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Toward a renewed Catholic imagination

· Review of Cardinal Francis George's book ‘The Difference God Makes’ ·

The following review of Cardinal Francis George's latest book was written by Fr Robert P. Imbelli of the Archdiocese of New York, Systematic Theology Professor at Boston College. A version of this review originally appeared in the 2 November 2009 issue of “America” Magazine, published by the Jesuits of the United States.

Cardinal Francis George, with doctorates both in philosophy (Tulane) and theology ( Urbaniana ), is a formidable intellectual presence in the Church in the United States. In addition he brings to his reflections significant missionary and pastoral experience as Vicar General of his religious congregation, the Oblates of Mary Immaculate, and as Bishop of Yakima, Archbishop of Portland, and, since 1997, as Archbishop of his native Chicago. He is currently the President of the United States Conference of Catholic Bishops.

The book The Difference God Makes: A Catholic Vision of Faith, Communion, and Culture (Chestnut Ridge Road, NY, Crossroad Publishing Company, 384 p., $26.95) is a collection of writings that does not disappoint. In it Cardinal George articulates in a blessedly clear, substantive, and challenging way central issues regarding a distinctive Catholic identity, discernment of the possibilities and perils of contemporary American society and culture, and a renewed call to evangelization, the joyful sharing of the good news of Jesus Christ.

Though the essays derive from different occasions, Cardinal George skillfully and systematically structures them in three main parts: The Church’s Mission, The Church’s Life, and the Church’s Goal. “Communion” serves as the foundational reality that integrates the three into a comprehensive theological vision. Cardinal George celebrates the source of communion in the very life of the triune God and its earthly realization in the Church which, as the body of Christ, is called to be the sacrament of communion and, hence, of salvation for the world.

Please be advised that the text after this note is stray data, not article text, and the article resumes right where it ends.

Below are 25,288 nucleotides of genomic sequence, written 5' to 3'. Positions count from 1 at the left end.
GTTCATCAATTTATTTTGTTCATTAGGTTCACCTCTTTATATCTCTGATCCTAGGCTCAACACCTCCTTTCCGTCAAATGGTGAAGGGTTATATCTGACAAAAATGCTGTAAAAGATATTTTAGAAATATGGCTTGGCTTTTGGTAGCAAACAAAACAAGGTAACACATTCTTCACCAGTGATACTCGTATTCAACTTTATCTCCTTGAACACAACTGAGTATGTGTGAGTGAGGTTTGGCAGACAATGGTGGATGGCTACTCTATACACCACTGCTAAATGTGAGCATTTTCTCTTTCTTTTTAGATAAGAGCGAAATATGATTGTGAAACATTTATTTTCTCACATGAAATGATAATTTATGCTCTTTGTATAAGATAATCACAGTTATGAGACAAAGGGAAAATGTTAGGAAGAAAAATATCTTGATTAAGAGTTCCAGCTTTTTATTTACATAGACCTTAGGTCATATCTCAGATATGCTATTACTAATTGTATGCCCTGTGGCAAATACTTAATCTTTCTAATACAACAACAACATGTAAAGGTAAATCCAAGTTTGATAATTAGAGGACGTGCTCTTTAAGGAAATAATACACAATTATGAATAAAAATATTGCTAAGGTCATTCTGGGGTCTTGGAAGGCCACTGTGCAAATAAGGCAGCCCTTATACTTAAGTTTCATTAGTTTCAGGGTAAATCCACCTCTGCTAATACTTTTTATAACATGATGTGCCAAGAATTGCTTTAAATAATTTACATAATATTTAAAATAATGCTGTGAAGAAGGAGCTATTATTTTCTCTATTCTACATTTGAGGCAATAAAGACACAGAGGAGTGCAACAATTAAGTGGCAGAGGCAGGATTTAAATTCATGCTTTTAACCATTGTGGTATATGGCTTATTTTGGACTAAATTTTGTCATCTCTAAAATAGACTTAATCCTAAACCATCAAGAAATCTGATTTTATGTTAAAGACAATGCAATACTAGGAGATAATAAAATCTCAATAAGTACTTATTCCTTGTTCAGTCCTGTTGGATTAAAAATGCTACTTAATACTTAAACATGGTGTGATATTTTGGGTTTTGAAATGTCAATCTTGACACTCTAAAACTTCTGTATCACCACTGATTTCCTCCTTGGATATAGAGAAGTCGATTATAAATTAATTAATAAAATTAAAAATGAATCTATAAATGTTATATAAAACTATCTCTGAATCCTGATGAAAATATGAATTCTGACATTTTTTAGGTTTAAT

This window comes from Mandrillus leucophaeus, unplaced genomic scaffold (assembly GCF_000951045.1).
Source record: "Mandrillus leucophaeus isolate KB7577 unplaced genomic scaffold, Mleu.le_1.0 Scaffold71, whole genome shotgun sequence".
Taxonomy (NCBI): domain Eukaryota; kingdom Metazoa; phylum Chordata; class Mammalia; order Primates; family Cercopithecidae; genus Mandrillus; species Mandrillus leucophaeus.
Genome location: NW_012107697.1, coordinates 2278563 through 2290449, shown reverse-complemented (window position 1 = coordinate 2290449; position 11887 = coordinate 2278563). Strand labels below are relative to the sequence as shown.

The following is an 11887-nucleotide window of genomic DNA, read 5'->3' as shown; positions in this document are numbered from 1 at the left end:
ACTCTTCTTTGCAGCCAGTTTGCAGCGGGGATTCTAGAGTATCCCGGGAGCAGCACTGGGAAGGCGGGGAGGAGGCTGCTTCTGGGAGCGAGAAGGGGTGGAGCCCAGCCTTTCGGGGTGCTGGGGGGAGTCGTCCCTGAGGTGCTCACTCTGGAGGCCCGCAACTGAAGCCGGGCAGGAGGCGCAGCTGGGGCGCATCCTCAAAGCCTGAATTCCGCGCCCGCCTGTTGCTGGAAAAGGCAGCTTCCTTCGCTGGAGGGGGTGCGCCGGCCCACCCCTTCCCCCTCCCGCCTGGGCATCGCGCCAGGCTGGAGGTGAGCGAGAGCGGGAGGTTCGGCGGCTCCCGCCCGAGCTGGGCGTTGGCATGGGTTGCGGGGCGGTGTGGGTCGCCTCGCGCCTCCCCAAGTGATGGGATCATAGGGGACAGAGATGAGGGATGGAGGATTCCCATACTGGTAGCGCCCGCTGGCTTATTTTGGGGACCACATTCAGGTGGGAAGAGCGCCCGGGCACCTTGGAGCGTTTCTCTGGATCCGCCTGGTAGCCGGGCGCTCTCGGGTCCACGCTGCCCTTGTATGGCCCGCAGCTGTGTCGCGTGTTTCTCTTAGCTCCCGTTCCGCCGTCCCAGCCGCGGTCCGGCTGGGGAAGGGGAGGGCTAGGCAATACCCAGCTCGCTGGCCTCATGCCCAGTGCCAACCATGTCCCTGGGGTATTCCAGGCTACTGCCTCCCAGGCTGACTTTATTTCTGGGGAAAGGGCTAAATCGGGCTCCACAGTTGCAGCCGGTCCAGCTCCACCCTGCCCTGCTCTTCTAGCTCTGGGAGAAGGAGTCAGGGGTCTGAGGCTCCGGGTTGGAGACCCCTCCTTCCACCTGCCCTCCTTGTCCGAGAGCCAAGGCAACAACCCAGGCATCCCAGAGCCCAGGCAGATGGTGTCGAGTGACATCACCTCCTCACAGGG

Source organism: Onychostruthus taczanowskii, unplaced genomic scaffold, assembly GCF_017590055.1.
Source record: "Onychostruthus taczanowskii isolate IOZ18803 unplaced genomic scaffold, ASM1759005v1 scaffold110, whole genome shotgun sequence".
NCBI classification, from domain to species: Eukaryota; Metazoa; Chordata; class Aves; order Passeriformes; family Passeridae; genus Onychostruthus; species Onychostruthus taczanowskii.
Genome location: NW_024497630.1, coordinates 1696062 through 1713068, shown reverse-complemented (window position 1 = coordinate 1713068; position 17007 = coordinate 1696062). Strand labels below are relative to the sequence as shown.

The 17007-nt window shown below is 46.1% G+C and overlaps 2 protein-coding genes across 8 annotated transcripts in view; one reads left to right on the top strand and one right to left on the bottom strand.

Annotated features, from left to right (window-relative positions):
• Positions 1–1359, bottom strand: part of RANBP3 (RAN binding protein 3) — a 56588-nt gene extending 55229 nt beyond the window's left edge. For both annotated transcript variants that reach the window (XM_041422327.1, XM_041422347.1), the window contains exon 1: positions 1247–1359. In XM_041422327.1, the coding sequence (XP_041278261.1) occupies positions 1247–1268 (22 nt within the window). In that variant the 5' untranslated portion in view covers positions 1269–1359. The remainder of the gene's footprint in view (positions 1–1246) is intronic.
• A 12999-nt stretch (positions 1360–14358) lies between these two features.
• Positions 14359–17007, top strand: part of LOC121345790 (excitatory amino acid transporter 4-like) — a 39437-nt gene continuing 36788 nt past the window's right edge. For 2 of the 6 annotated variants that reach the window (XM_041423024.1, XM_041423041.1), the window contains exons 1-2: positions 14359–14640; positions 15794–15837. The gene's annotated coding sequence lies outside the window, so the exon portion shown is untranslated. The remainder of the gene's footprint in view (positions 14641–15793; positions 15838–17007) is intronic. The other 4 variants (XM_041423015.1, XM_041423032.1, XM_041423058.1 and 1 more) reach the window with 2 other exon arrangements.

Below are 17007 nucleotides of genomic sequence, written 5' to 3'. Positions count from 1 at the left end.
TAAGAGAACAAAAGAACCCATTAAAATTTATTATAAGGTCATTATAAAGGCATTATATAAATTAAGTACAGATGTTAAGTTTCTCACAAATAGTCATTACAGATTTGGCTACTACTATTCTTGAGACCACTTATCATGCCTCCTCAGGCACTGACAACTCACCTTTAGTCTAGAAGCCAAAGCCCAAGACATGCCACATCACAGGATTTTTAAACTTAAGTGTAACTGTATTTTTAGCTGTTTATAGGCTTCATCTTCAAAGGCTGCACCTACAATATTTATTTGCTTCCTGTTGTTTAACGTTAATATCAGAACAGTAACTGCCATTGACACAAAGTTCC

One finds in the book careful and perceptive discussions of globalization, of liturgical inculturation, and of the dialogue of the Church with Judaism and with Islam. While insisting on the crucial importance of this last, George also sounds a number of cautions. He writes, for example: “In the dialogue with Islam, Catholics have not always avoided, in an attempt to find shared beliefs and common ground, the danger of ‘catholicizing’ Muslim concepts and terminology and reading into them a Catholic sense they cannot possess”. He insists further, in words that are applicable to all inter-religious dialogue: “Essentially dialogue is a service to truth. The parties explain their respective faiths and communities, thereby hoping to grow in mutual understanding and in obedience to revealed truth”.

With regard, however, to a sorely-needed intra-ecclesial conversation, the two most challenging, and potentially most fruitful, essays are: “Sowing the Gospel on American Soil: the Contribution of Theology” and “The Crisis of Liberal Catholicism”. In these essays Cardinal George’s concern to highlight the distinctive newness of the Gospel proclamation and to discern how contemporary American culture provides both “rocky and receptive soil” for that proclamation comes most explicitly to the fore.